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I want to sort/print the files in a directory by name. My code lists them all, but the sorting is skewed. Here is my code and results. Any suggestions will be most welcomed!

my $file;
opendir (DIR, "$dir");
while ($file = readdir(DIR)) {
    push (my @files, $file);
    @files = sort {$a cmp $b} @files;   #NOT sorting!
    foreach $file (@files) {
        print "$file\n";
    }
}

And here are the "sorted" results:

Screenshot-Chess_-_Human_versus_GNUchess.png  
test.html  
katyperry.gif  
test.cgi  
Californication.S04E05.HDTV.XviD-ASAP.avi  
FreeWatch_13.exe  
proxy.jpg  
test.pl-  
.  
attachment2.jpg  
attachment.jpg  
Californication.S04E06.HDTV.XviD-LOL.avi  
Californication.S04E07.HDTV.XviD-LOL.avi  
boxter.jpg  
..  
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6 Answers 6

You're constructing a series of one-element lists, sorting each (which is a no-op) and printing it. What you want to do is read the entire list of files into one list and then sort it, like this:

my $file;
my @files;
opendir (DIR, "$dir");
while ($file = readdir(DIR)) {
    push (@files, $file);
}
@files = sort {$a cmp $b} @files;
foreach $file (@files) {
    print "$file\n";
}
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4  
Better yet, replace that while loop with @files = readdir(DIR). –  Andy Lester Feb 26 '11 at 4:25
4  
@andy-lester: For that matter, print join("\n", sort { $a cmp $b } readdir(DIR))."\n"; –  Anomie Feb 26 '11 at 4:29
    
Thanks! I cannot believe that I missed something so fundamental. Thanks to StackOverflow and all of those who assisted with my problem! –  superfry Feb 26 '11 at 17:36
1  
Also adding the lc function avoids weird results due to name capitalization: @files = sort {lc($a) cmp lc($b)} @files; –  superfry Feb 26 '11 at 17:58

Another way, using File::Slurp

use warnings; 
use strict; 
use File::Slurp;
use Data::Dumper;

my @files = read_dir($dir);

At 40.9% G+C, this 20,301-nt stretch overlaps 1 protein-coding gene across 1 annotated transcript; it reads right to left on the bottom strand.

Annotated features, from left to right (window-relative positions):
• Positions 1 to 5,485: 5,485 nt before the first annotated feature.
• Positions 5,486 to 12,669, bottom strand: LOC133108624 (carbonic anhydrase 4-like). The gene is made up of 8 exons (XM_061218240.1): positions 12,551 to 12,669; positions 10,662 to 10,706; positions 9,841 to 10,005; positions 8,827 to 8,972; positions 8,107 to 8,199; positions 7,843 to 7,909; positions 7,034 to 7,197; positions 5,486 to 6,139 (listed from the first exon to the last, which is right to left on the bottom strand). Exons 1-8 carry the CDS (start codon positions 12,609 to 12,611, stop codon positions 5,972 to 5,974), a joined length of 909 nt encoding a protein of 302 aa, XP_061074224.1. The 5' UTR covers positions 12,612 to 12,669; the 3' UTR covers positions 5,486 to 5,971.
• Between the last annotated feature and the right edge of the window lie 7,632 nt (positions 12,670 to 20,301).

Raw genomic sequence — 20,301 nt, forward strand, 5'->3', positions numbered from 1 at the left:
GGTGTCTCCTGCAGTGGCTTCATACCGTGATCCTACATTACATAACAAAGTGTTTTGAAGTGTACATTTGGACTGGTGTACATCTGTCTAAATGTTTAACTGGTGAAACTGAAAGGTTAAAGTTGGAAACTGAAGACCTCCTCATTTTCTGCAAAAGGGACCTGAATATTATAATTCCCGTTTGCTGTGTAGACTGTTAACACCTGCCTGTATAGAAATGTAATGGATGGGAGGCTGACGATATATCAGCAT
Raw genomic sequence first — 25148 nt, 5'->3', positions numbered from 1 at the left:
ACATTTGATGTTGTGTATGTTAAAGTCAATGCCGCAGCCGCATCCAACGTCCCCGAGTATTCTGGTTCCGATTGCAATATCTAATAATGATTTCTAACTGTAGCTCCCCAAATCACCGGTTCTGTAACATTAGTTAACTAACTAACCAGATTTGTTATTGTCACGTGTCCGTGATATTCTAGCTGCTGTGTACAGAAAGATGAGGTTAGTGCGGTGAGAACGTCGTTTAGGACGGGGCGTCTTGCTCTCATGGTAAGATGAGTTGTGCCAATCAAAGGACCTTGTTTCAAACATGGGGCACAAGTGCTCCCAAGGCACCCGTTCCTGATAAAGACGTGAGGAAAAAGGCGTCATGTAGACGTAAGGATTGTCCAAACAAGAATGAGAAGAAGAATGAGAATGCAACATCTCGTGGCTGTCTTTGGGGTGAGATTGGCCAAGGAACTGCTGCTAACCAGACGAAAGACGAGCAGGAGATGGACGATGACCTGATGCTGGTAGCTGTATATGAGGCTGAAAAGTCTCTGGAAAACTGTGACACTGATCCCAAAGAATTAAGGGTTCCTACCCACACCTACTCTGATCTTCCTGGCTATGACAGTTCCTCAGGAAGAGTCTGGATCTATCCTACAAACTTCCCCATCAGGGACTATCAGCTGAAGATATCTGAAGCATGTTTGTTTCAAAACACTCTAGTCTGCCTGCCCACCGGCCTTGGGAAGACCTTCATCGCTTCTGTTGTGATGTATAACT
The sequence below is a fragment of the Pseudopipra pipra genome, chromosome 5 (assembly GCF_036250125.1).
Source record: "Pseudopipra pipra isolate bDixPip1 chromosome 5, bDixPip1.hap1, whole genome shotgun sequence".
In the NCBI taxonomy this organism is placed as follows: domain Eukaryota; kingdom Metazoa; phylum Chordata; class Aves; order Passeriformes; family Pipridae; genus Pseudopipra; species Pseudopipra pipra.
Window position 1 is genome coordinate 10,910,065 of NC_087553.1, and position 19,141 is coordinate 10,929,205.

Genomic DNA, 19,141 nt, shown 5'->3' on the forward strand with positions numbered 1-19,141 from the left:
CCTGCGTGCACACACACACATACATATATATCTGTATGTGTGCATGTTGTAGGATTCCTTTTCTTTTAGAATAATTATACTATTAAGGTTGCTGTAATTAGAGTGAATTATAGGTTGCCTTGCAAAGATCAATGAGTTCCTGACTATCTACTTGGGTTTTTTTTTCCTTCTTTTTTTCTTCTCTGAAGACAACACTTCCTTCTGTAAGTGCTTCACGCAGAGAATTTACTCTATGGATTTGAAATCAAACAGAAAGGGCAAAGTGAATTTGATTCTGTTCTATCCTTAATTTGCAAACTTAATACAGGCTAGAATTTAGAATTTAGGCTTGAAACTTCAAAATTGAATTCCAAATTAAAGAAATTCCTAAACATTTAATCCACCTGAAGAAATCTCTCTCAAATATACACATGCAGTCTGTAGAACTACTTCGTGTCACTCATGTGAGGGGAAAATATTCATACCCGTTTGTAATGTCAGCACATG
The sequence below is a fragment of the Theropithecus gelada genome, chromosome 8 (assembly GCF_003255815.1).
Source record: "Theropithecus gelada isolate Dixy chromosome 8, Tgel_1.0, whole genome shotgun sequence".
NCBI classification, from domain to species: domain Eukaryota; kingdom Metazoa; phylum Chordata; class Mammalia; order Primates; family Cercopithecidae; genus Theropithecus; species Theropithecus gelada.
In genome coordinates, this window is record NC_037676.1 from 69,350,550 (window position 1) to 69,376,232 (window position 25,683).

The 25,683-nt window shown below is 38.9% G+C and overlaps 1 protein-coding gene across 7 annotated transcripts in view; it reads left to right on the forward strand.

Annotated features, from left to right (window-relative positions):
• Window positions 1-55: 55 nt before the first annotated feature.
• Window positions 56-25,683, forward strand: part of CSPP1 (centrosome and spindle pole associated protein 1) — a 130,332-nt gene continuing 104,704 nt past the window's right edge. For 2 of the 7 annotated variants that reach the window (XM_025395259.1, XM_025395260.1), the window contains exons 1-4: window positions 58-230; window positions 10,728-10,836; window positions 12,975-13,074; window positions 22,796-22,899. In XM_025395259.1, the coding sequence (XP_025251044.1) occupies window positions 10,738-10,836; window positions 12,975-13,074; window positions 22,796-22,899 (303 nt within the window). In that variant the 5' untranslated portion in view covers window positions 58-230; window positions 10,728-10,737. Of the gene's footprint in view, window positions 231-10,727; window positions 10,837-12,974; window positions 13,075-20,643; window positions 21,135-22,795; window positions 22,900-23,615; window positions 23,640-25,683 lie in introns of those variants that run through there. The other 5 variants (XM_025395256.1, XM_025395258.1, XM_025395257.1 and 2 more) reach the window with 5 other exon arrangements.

@files = sort @files;
print Dumper(\@files);

This takes care of opening and closing the directory, checking for success, and automatically excluding the special . and .. directories, which you probably don't want.

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my @files within the lexical scoping by the while loop will always result in creating a new @files array on each iteration of the loop. Hence at any time, @files will contain only a single element and sorting is thus meaningless. Now see Anomie's answer.

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Seriously, you are doing a lot more work than you have to.

use warnings;
use strict;
use autodie;
use File::Spec::Functions qw'no_upwards';

my $dir = '.';

opendir my($dh), $dir;
for my $file ( no_upwards sort readdir $dh ){
  print "$file\n";
}
closedir $dh;
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Sorting paths is tricky because, in the ASCII collating sequence, the path delimiter, slash (/) is before most path characters, but not before all, most notably dot and dash.

Break the paths up into path elements by splitting on slash. Compare path elements alphanumerically with cmp. If it's a tie, then the path with fewer elements comes before the path with more elements.

Be sure to chomp off any newlines. Use &bypath subroutine with Perl sort command: sort bypath @files;

sub bypath {
  my @a = split m'/', $a;
  my @b = split m'/', $b;
  for ( my $i = 0; $i<=$#a; $i++ ) {
    last if $i > $#b;
    return $a[$i] cmp $b[$i] if $a[$i] cmp $b[$i];
    }
  return $#a <=> $#b;
  }

Sample results:

  • this
  • this/that
  • this/that/other
  • this/that/other/filea
  • this/that/other/fileb
  • this/that/other.new/filea
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use v5.10;
say for sort do { opendir( my $fh, $dir ); readdir($fh) };
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